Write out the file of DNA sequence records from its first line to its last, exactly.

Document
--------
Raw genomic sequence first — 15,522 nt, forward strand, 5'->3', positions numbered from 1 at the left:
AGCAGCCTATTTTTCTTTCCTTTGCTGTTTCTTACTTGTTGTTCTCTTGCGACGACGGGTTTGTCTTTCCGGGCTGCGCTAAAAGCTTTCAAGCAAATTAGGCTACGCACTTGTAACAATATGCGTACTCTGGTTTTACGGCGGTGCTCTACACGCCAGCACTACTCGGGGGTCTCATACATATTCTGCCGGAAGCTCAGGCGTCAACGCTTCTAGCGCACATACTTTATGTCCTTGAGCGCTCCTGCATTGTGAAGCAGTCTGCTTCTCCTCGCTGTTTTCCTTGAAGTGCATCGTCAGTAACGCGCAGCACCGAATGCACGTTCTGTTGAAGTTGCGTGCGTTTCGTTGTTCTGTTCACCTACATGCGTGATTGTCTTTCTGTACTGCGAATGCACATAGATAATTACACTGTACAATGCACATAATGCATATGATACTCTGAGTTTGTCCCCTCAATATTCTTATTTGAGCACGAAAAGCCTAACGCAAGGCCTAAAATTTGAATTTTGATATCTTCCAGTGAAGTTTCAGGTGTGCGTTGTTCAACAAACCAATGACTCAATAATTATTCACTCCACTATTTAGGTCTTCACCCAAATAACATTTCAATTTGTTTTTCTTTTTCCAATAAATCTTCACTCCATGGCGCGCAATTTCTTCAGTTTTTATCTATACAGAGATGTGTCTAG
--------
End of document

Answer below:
Raw genomic sequence first — 15,522 nt, forward strand, 5'->3', positions numbered from 1 at the left:
AGCAGCCTATTTTTCTTTCCTTTGCTGTTTCTTACTTGTTGTTCTCTTGCGACGACGGGTTTGTCTTTCCGGGCTGCGCTAAAAGCTTTCAAGCAAATTAGGCTACGCACTTGTAACAATATGCGTACTCTGGTTTTACGGCGGTGCTCTACACGCCAGCACTACTCGGGGGTCTCATACATATTCTGCCGGAAGCTCAGGCGTCAACGCTTCTAGCGCACATACTTTATGTCCTTGAGCGCTCCTGCATTGTGAAGCAGTCTGCTTCTCCTCGCTGTTTTCCTTGAAGTGCATCGTCAGTAACGCGCAGCACCGAATGCACGTTCTGTTGAAGTTGCGTGCGTTTCGTTGTTCTGTTCACCTACATGCGTGATTGTCTTTCTGTACTGCGAATGCACATAGATAATTACACTGTACAATGCACATAATGCATATGATACTCTGAGTTTGTCCCCTCAATATTCTTATTTGAGCACGAAAAGCCTAACGCAAGGCCTAAAATTTGAATTTTGATATCTTCCAGTGAAGTTTCAGGTGTGCGTTGTTCAACAAACCAATGACTCAATAATTATTCACTCCACTATTTAGGTCTTCACCCAAATAACATTTCAATTTGTTTTTCTTTTTCCAATAAATCTTCACTCCATGGCGCGCAATTTCTTCAGTTTTTATCTATACAGAGATGTGTCTAG